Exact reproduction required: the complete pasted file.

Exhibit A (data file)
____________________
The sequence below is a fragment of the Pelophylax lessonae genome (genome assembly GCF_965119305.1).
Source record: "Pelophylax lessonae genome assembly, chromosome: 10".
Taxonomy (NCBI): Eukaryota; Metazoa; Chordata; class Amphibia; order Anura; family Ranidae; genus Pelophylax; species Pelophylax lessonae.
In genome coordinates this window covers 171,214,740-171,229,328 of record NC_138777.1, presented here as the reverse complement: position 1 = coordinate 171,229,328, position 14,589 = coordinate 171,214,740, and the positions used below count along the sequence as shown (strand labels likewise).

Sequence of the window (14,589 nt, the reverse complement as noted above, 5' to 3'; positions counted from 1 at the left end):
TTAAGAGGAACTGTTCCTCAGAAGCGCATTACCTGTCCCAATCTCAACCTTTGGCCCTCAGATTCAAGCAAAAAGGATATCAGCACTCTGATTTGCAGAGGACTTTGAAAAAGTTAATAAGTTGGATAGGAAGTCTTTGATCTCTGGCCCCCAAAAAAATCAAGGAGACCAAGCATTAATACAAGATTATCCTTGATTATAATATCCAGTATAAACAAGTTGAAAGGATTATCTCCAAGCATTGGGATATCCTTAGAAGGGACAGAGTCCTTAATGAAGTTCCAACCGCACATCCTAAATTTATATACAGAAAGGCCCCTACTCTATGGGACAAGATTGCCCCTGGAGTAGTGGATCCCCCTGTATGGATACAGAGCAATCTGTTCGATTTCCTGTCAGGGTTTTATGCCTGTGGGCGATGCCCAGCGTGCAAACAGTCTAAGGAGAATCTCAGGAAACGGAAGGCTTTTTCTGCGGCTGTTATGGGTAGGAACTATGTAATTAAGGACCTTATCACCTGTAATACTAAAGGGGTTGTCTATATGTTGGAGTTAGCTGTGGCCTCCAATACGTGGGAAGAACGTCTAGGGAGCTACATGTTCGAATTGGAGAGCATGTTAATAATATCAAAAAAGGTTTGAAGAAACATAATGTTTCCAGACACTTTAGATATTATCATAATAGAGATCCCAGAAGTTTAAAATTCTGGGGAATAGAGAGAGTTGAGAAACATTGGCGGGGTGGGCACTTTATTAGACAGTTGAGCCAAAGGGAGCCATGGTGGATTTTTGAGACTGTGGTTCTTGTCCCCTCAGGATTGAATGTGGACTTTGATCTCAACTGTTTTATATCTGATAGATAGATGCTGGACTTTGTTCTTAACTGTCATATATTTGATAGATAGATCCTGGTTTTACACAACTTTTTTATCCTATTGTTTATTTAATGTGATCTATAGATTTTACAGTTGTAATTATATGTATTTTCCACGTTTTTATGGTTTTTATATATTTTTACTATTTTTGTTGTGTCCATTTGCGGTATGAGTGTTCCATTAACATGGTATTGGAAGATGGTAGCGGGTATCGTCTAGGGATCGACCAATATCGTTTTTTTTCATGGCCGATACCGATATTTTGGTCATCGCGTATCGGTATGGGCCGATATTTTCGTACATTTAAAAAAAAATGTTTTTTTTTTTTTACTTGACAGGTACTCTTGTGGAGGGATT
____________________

The sequence below is a fragment of the Pelophylax lessonae genome (genome assembly GCF_965119305.1).
Source record: "Pelophylax lessonae genome assembly, chromosome: 10".
Taxonomy (NCBI): Eukaryota; Metazoa; Chordata; class Amphibia; order Anura; family Ranidae; genus Pelophylax; species Pelophylax lessonae.
In genome coordinates this window covers 171,214,740-171,229,328 of record NC_138777.1, presented here as the reverse complement: position 1 = coordinate 171,229,328, position 14,589 = coordinate 171,214,740, and the positions used below count along the sequence as shown (strand labels likewise).

Sequence of the window (14,589 nt, the reverse complement as noted above, 5' to 3'; positions counted from 1 at the left end):
TTAAGAGGAACTGTTCCTCAGAAGCGCATTACCTGTCCCAATCTCAACCTTTGGCCCTCAGATTCAAGCAAAAAGGATATCAGCACTCTGATTTGCAGAGGACTTTGAAAAAGTTAATAAGTTGGATAGGAAGTCTTTGATCTCTGGCCCCCAAAAAAATCAAGGAGACCAAGCATTAATACAAGATTATCCTTGATTATAATATCCAGTATAAACAAGTTGAAAGGATTATCTCCAAGCATTGGGATATCCTTAGAAGGGACAGAGTCCTTAATGAAGTTCCAACCGCACATCCTAAATTTATATACAGAAAGGCCCCTACTCTATGGGACAAGATTGCCCCTGGAGTAGTGGATCCCCCTGTATGGATACAGAGCAATCTGTTCGATTTCCTGTCAGGGTTTTATGCCTGTGGGCGATGCCCAGCGTGCAAACAGTCTAAGGAGAATCTCAGGAAACGGAAGGCTTTTTCTGCGGCTGTTATGGGTAGGAACTATGTAATTAAGGACCTTATCACCTGTAATACTAAAGGGGTTGTCTATATGTTGGAGTTAGCTGTGGCCTCCAATACGTGGGAAGAACGTCTAGGGAGCTACATGTTCGAATTGGAGAGCATGTTAATAATATCAAAAAAGGTTTGAAGAAACATAATGTTTCCAGACACTTTAGATATTATCATAATAGAGATCCCAGAAGTTTAAAATTCTGGGGAATAGAGAGAGTTGAGAAACATTGGCGGGGTGGGCACTTTATTAGACAGTTGAGCCAAAGGGAGCCATGGTGGATTTTTGAGACTGTGGTTCTTGTCCCCTCAGGATTGAATGTGGACTTTGATCTCAACTGTTTTATATCTGATAGATAGATGCTGGACTTTGTTCTTAACTGTCATATATTTGATAGATAGATCCTGGTTTTACACAACTTTTTTATCCTATTGTTTATTTAATGTGATCTATAGATTTTACAGTTGTAATTATATGTATTTTCCACGTTTTTATGGTTTTTATATATTTTTACTATTTTTGTTGTGTCCATTTGCGGTATGAGTGTTCCATTAACATGGTATTGGAAGATGGTAGCGGGTATCGTCTAGGGATCGACCAATATCGTTTTTTTTCATGGCCGATACCGATATTTTGGTCATCGCGTATCGGTATGGGCCGATATTTTCGTACATTTAAAAAAAAATGTTTTTTTTTTTTTACTTGACAGGTACTCTTGTGGAGGGATT